In this week's Curriculum Corner, Tom Rankin reflects on the impact of his science teachers and the lingering smell of formaldehyde.
“The truth is obtained like gold,
not by letting it grow bigger,
but by washing off from it
everything that isn’t gold.”
When I think back on the science teachers I had, quite a few stand out: like those who have had an impact on the way I observed the natural world and those who helped me consider the “big questions” of the universe. I will always remember Ms. Taylor, who took us to visit a stream nearby my school in search for microorganisms; and Mr. Schreiber, who strived to instill a love of science in a very awkward high school freshman. And then there was Mr. Morgan, and that pungent smell of formaldehyde emanating from his sixth-grade science classroom. It was a terrible smell that has always stuck with me, and so did the memory of Mr. Morgan. Last year, I was given the opportunity to fill the shoes of Ms. Banks, our Lower School science teacher, and while I was intimidated, at first, I was also eager to make an impact on the boys through science.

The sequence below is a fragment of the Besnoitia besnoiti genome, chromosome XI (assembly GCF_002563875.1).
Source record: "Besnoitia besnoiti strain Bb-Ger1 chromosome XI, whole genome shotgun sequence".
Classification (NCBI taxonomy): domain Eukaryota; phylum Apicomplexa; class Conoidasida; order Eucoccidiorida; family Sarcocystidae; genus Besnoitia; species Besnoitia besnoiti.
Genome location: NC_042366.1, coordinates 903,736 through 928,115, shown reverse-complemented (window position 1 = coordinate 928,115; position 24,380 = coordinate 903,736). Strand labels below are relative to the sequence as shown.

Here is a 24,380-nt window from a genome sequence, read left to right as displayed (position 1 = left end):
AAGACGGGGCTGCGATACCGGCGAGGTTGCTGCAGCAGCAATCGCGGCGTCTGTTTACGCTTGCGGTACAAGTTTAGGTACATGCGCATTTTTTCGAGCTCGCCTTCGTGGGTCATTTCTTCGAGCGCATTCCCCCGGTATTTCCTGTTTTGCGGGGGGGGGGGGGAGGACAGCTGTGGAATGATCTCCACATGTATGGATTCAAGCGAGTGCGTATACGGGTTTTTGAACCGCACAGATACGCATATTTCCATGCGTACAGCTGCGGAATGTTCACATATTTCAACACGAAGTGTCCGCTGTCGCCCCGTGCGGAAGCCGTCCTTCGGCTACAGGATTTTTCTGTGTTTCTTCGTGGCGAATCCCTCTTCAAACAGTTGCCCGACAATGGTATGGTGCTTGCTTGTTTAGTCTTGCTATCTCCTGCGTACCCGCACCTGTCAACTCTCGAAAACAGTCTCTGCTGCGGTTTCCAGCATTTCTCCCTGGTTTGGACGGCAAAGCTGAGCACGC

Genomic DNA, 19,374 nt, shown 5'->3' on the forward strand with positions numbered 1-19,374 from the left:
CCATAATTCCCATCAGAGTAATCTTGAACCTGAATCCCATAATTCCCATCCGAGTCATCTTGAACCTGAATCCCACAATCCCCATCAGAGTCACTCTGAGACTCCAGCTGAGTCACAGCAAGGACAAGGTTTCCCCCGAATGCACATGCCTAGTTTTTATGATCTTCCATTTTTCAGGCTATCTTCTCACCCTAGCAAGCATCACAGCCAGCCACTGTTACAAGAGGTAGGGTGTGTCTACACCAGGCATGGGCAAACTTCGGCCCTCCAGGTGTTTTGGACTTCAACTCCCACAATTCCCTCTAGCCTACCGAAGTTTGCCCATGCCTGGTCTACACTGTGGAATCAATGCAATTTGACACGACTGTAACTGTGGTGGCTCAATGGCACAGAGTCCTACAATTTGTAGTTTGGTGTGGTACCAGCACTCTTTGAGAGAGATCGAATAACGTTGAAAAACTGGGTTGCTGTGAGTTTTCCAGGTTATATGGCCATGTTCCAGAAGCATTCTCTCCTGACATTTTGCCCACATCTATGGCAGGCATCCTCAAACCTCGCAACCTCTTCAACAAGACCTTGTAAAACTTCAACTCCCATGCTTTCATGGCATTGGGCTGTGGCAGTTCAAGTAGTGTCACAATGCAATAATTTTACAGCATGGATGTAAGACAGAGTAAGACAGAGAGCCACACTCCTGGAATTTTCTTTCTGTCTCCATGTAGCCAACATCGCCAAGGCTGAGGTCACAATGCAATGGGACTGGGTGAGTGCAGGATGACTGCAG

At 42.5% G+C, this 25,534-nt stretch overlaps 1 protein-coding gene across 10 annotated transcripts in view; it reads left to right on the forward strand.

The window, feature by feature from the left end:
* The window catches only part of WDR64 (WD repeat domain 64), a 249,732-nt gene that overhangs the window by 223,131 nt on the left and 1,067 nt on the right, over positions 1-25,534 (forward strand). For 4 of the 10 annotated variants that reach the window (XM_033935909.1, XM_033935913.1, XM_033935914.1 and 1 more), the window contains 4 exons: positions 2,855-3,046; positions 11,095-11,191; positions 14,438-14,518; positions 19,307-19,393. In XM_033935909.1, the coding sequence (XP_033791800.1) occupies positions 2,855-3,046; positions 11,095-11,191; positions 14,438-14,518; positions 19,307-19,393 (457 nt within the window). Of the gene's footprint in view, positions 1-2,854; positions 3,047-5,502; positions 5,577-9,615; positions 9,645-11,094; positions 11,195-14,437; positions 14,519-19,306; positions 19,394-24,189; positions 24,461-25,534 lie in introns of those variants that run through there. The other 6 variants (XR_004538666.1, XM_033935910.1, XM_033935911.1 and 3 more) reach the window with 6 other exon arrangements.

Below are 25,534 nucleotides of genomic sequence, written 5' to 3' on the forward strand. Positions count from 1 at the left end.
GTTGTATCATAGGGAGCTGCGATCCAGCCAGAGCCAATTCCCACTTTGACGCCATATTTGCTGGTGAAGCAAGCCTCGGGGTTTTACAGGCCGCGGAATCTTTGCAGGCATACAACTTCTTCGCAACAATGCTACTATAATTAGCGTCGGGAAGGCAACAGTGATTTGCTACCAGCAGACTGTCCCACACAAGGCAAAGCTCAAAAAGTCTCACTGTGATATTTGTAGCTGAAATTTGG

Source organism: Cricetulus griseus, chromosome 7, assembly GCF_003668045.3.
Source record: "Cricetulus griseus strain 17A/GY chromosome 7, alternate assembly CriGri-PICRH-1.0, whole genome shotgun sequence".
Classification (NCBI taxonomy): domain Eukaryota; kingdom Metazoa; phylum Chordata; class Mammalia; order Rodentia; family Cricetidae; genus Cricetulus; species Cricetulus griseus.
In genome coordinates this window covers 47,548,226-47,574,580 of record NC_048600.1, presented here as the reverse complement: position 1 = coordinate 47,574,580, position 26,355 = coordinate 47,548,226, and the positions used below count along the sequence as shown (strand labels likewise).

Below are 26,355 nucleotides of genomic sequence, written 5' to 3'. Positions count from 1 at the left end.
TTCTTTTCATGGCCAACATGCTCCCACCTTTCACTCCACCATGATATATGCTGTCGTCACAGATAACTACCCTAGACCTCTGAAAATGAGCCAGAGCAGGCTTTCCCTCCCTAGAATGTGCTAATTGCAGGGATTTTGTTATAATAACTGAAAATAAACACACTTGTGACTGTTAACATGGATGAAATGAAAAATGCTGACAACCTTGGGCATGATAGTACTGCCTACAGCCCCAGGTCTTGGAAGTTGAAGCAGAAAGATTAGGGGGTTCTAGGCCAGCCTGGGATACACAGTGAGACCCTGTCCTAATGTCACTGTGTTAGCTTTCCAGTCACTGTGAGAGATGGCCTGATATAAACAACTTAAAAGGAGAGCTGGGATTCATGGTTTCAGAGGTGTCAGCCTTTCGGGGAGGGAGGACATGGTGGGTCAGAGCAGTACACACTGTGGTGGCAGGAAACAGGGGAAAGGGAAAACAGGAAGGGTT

This year, I’ve set out to not only develop a curriculum aligned with the Next Generation Science Standards (NGSS) but to generate a sense of awe in my students and an appreciation for the natural world and beyond. In just the last five years, national science standards underwent a large-scale overhaul that resulted in the NGSS stating that: “science is central to the lives of all Americans, preparing them to be informed citizens in a democracy and knowledgeable consumers.” The NGSS incorporates traditional science content (physical science, life science, earth & space science) with an added emphasis on engineering, meant to develop students’ knowledge along with applicable skills and concepts that connect across grade levels from kindergarten through high school. This provides foundations and learning goals for students, and also leaves opportunities for me to deliver content and assess student learning in unique ways. So, I strive to spark my students’ curiosity through inquiry and ask questions about phenomena in nature, pushing them to discover and find answers through investigation. Luckily this comes naturally to a group of boys who brim with curiosity and wonder. I also have the advantage of teaching a subject that demands hands-on work which is at the core essence of an all-boys school, and if I’ve learned anything in my 10 years at boys schools, it’s that they like to build. I see this every time they jump up from the rug and begin a design project, in their engagement as they work through hands-on challenges, and in their reluctance to stop working and clean up before they go. This is one of the many reasons I feel fortunate to be part of this community and to be teaching a subject I love.